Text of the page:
Cannabis cafes in Amsterdam have always been notorious, but is that the only way Holland has distinguished itself as an epicenter of cannabinoid culture? Why is cannabis purchasable in the Netherlands in the first place, and what does it mean for entrepreneurs seeking to enter the Dutch market? We’ll cover all the details in this comprehensive guide to cannabinoid law and culture in Holland.
A note on terminology
First, it’s important to clear up the confusing English terms that refer to Holland. Technically, Holland is only an area in the Netherlands, the official term for the nation of the Dutch people. However, in English and other languages, Holland is commonly used to refer to the Netherlands as a whole. As a result, the names “Holland” and “the Netherlands” are usually interchangeable even though they mean slightly different things.
Are cannabinoids legal in Holland?
Most cannabinoids are illegal in Holland, including THC, which is outright banned. If this situation seems counterintuitive at first, you’re not to blame.
Contrary to popular opinion, cannabis is not legal in Holland. Instead, Dutch authorities have simply turned a blind eye to black-market cannabis operations servicing a network of coffee shops, in which the sale of up to 5 grams of cannabis per person was decriminalized in 1976¹.
Decriminalization is not the same thing as legalization, however. THC possession and use remains a crime in the Netherlands.
The nation established an Office of Medicinal Cannabis in 2001², making it one of the first nations to allow medical use of THC. However, access to the official Dutch medical cannabis system is very limited and only available through the context of conventional medicine. Even users who rely on cannabis for medical purposes, therefore, usually acquire their THC through gray-market coffee shops anyway.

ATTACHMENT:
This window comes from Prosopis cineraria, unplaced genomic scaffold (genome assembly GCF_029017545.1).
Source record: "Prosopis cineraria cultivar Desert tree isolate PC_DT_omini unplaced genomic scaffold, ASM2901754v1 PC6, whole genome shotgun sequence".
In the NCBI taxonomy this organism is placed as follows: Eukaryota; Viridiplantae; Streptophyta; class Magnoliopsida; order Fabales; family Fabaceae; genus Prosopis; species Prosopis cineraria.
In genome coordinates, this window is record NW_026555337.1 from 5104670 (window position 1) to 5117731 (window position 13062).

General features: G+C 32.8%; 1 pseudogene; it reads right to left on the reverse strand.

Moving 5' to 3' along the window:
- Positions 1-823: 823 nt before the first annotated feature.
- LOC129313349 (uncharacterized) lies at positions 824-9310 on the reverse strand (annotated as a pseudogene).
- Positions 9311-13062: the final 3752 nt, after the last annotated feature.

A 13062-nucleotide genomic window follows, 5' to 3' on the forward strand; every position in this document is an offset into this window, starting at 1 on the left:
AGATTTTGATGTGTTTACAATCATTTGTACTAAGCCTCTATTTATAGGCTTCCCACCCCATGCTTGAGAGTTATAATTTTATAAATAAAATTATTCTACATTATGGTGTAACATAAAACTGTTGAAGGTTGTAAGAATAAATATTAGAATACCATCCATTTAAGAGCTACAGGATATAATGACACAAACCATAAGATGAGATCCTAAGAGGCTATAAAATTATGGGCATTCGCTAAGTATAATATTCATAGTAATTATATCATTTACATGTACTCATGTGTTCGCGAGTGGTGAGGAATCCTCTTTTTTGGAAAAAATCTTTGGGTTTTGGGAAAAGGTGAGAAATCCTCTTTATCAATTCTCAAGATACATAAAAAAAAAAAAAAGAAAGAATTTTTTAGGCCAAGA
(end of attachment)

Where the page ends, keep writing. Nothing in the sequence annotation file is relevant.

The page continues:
Holland has one of the most bizarrely restrictive policies on CBD found anywhere in the world. CBD products are allowed in the Netherlands, but only as long as they contain less than 0.05% THC³, six times less than the general standard of 0.3%.
Adhering to this policy means that only isolate and broad-spectrum CBD products are allowed in Holland, reducing the potential benefits of the entourage effect. There has been a recent effort to change Holland’s tourism image, and perhaps imposing strict restrictions on the CBD market is a way of showing solidarity with this movement.
History of cannabis in the Netherlands
During a Dutch Rail effort to establish a new train line to the northeast region of Holland, workers stumbled upon a 4,200-year-old grave⁴ containing traces of Cannabis sativa. As appears to be the case for the vast majority of Western Europe, ancient peoples inhabiting what is now the Netherlands clearly incorporated cannabis into their medicinal and religious rituals.
Cannabis use in the region of Holland was generally unstigmatized until the formation of the Dutch East India Company, which unveiled the use of cannabis as a narcotic by certain cultures of the Far East. The economic closeness of the Dutch with these cultures led to a serious cannabis import problem, which wasn’t fully addressed until the late 1920s.
While still following general EU and UN guidelines on illegal drugs, the Dutch chose to go their own way with cannabis by allowing cafes to sell it for recreational use since the 1970s. Over the course of nearly 50 years, though, this practice has only exacerbated, not alleviated, social pressures caused by the illegality of cannabis.
History of cannabis laws in Holland